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Indybay FeatureRelated Categories: Afghanistan | International | Anti-War
Rashid Dostum captures Afghan city
KABUL, Afghanistan -- An Uzbek warlord's militia took over a city in northern Afghanistan on Thursday, even as newly trained Afghan National Army troops were being flown in from Kabul to quell the fighting.
Dostum's forces had seized control of several towns in the north of the province and were advancing on Maimana, the local intelligence chief, Homayoun Aini, said in a telephone interview Wednesday. He said the militia forces had captured Juma Bazaar, a suburb just 12 miles from the center of the provincial capital, and two other districts to the north.
KANDAHAR: Clashes in Afghanistan left at least seven people dead, including four Afghan soldiers and police officers in the country’s insurgency-torn south, officials said Thursday.
A militant and an Afghan soldier were killed in a gunbattle that also left an American soldier and a second Afghan wounded, the US military said. The soldiers were not identified and no details of their injuries were given, AP reported
Factions clash in Afghan province
Faryab's intelligence chief, Omayoun Haini, told the Associated Press news agency that between 2,000 and 3,000 Dostum soldiers had crossed into Faryab from neighbouring provinces on Tuesday on 200 vehicles and 400 horses.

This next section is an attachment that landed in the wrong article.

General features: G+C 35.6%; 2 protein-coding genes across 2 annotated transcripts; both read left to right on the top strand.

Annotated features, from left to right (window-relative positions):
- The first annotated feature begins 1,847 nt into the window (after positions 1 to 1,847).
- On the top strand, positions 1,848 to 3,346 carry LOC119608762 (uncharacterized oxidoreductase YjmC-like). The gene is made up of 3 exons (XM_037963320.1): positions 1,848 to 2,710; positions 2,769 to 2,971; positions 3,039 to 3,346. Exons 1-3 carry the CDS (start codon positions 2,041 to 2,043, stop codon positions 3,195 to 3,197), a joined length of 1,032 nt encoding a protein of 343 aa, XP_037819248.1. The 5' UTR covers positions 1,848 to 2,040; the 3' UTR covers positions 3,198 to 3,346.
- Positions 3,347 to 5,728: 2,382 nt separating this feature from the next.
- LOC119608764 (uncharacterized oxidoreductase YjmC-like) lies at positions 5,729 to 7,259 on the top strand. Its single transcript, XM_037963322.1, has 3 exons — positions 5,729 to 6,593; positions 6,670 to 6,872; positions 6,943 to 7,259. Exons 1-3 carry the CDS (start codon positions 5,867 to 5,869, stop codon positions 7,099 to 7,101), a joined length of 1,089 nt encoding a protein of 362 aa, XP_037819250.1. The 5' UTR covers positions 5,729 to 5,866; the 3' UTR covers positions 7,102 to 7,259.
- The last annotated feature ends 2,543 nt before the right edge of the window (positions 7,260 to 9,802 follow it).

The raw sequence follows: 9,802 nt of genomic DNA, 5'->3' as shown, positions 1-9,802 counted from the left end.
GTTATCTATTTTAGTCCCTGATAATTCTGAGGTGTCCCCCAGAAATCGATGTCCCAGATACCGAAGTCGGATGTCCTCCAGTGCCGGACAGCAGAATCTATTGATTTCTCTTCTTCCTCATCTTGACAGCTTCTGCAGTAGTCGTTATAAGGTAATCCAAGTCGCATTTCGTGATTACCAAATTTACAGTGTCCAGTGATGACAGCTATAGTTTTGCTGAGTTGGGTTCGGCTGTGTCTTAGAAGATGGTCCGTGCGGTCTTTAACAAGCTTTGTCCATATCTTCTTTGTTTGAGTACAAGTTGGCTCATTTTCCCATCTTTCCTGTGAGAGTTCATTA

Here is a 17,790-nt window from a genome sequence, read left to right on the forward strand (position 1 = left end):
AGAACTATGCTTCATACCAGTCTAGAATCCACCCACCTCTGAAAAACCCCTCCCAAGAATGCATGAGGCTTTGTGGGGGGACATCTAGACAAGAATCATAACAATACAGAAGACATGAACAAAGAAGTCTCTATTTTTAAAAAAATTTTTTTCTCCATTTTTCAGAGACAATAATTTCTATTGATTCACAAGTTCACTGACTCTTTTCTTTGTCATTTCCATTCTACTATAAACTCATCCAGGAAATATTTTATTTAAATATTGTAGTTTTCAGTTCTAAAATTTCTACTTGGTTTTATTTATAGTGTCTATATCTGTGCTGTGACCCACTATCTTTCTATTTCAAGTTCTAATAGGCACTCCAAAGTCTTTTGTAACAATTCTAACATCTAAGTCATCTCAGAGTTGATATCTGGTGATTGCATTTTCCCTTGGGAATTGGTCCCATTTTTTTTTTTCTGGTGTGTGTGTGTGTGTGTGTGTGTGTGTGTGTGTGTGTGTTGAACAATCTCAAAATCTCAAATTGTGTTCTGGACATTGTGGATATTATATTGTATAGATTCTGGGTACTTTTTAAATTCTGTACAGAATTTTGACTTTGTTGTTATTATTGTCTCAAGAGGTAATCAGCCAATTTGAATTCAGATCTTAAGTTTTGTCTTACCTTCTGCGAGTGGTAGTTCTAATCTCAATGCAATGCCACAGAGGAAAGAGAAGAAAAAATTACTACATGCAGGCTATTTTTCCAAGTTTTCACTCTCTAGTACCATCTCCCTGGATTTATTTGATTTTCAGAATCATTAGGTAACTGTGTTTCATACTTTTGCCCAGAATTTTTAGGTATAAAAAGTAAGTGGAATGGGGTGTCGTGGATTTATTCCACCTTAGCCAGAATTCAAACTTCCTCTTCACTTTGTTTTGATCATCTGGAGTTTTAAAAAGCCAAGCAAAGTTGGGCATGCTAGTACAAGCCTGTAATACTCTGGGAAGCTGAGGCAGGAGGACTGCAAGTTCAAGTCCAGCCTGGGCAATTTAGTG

General Dostum is an adviser to President Hamid Karzai but his forces have been involved in several territorial clashes since the fall of the Taleban in 2001.
Mr Anayatullah told the Reuters agency: "The reason Dostum launched this attack is because we obey the central government and he does not like that. He wants this province under his control."
Our correspondent says that sources in the area believe that neither the governor nor General Dostum are popular with local people, who are said to want an outside appointment.
This is the latest in a series of confrontations between strong regional commanders and the central government in Kabul.
Last month there was fighting in the western city of Herat, after the killing of Afghanistan's minister for civil aviation, who was also the son of Herat's powerful governor, Ismail Khan.